The new Shutterstock dev-team t-shirt worn by Brian Fraser from Argentina in his humorous lightning talk with Breno Oliveira from Brazil. Brian spoke in Spanish, with Breno in Portuguese, and the slides in English.

Last week, the Shutterstock tech team took a trip to Austin, Texas for the annual Yet Another Perl Conference (YAPC), in celebration of Perl’s 25th year. Attendees got to listen to talks, beef up their Perl skills, and participate in hackathons, while also enjoying all the perks of Austin culture. Our own talks were among the 80 on offer, giving us a chance to engage in conversation with fellow developers and new talent. Not only did we come across great people, but we also got to connect with some of the folks who use our website most. Plus, the job fair that took place during the event was an excellent recruiting opportunity.

On the whole, the talks were successful and educational. Nick Patch, a developer on our tech team, put together an awesome slideshow about how to make the process of developing applications for different languages easier by using Unicode in Perl. Dwight Brown’s “Whipped Cream Difficulties” blog gave a nice little shout-out to Nick’s talk, too:

“Nick Patch’s ‘Unicode Best Practices’ was one of the two talks that I got the most out of: basically, how to make your Perl code Unicode safe.”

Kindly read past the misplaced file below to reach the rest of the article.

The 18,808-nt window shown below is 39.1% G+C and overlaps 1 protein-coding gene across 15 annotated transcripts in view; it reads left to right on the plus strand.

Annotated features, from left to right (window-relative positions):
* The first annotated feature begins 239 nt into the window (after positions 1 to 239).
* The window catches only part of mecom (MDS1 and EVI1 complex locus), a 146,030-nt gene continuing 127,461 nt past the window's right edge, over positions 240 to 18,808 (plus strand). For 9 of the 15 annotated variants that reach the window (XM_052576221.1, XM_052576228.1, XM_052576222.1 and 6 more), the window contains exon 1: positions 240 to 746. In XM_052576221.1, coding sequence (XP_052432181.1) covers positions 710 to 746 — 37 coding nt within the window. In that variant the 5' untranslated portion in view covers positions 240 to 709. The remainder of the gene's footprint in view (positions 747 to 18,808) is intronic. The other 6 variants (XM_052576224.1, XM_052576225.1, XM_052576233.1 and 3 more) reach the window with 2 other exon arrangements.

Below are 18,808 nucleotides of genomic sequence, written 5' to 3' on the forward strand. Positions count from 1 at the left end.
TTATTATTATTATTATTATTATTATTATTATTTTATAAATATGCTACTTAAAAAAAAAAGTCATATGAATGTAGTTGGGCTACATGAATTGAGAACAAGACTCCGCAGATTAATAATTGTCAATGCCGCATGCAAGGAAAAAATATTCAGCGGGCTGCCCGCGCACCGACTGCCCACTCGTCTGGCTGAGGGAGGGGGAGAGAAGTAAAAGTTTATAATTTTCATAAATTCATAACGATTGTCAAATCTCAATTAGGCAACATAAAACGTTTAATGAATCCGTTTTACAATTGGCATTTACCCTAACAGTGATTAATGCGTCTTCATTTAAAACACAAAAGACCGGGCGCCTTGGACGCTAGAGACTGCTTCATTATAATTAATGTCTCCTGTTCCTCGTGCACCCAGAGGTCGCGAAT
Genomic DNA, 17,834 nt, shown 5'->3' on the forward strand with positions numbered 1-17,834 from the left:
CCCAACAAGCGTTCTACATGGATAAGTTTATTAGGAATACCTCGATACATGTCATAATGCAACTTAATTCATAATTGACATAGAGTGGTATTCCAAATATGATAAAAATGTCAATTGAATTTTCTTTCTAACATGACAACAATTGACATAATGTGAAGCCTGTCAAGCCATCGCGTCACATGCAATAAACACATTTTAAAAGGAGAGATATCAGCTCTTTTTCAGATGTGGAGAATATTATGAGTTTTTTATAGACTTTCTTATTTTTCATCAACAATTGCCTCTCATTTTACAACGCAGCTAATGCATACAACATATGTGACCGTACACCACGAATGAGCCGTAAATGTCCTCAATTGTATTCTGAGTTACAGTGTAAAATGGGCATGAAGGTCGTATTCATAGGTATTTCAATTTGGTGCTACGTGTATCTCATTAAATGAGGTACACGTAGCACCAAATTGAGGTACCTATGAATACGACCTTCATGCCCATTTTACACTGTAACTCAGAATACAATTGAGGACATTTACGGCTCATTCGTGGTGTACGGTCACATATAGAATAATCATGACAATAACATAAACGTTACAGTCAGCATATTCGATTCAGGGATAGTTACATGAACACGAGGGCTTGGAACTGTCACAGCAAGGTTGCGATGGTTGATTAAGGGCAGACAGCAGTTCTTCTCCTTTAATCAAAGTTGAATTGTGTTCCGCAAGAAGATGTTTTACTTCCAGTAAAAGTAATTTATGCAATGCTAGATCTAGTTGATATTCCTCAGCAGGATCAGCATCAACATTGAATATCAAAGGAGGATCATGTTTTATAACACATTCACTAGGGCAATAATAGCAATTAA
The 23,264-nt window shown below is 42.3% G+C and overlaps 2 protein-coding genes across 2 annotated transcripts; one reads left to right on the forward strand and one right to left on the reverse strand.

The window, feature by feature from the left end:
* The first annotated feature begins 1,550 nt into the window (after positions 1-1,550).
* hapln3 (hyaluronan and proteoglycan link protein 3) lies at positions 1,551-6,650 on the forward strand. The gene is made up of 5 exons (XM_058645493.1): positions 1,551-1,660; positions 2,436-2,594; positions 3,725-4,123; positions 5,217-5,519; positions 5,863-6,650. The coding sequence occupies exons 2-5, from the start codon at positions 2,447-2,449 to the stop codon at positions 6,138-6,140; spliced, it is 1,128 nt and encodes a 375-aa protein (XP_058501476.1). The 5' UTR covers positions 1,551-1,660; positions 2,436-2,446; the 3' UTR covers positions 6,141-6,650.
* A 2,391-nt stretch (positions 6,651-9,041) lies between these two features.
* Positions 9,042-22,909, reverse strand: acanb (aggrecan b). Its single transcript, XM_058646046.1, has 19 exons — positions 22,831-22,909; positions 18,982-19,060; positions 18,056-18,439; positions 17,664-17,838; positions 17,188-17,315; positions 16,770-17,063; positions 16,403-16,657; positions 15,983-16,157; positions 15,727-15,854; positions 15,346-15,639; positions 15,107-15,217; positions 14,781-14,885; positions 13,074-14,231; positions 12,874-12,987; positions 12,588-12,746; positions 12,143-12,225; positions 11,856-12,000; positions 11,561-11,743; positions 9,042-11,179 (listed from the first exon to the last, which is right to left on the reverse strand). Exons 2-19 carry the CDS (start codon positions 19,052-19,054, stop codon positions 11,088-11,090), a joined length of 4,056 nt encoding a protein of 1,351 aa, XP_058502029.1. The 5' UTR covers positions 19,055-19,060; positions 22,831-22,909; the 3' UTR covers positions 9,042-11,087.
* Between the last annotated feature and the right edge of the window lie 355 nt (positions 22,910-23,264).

Nick also got a shout-out on Twitter:

Andrew Rodland, another developer at Shutterstock, put together an informative talk about StatsD, while John Binns, a Shutterstock software engineer, asked key questions about adopting new practices and new tools:

“Software engineers are early adopters, almost by definition. But a topic that’s barely been discussed, even in the fields of marketing, information science, and economics, is at what point do the costs of adoption begin to outweigh the benefits? When does constructive early adoption start to become destructive pro-adoption bias? And does this destructive bias exist in the Perl community?”

John also mentioned that it was cool to have a bunch of coworkers come visit him on his own turf (he works remotely from Austin), adding, “I had a surprising amount of fun at the Job Fair trying to recruit new talent.”

In fact, all the members of the tech team who were in attendance had positive feedback about the conference. “There were many great talks,” said software engineer Logan Bell. “It’s always great that Shutterstock has such a strong representation at these events, especially with our speakers. Every developer attending YAPC that I met was very interested in hearing what sort of technologies we’re using. It was a great conversation starter. Shutterstock has a lot of respect and pull in the Perl community.”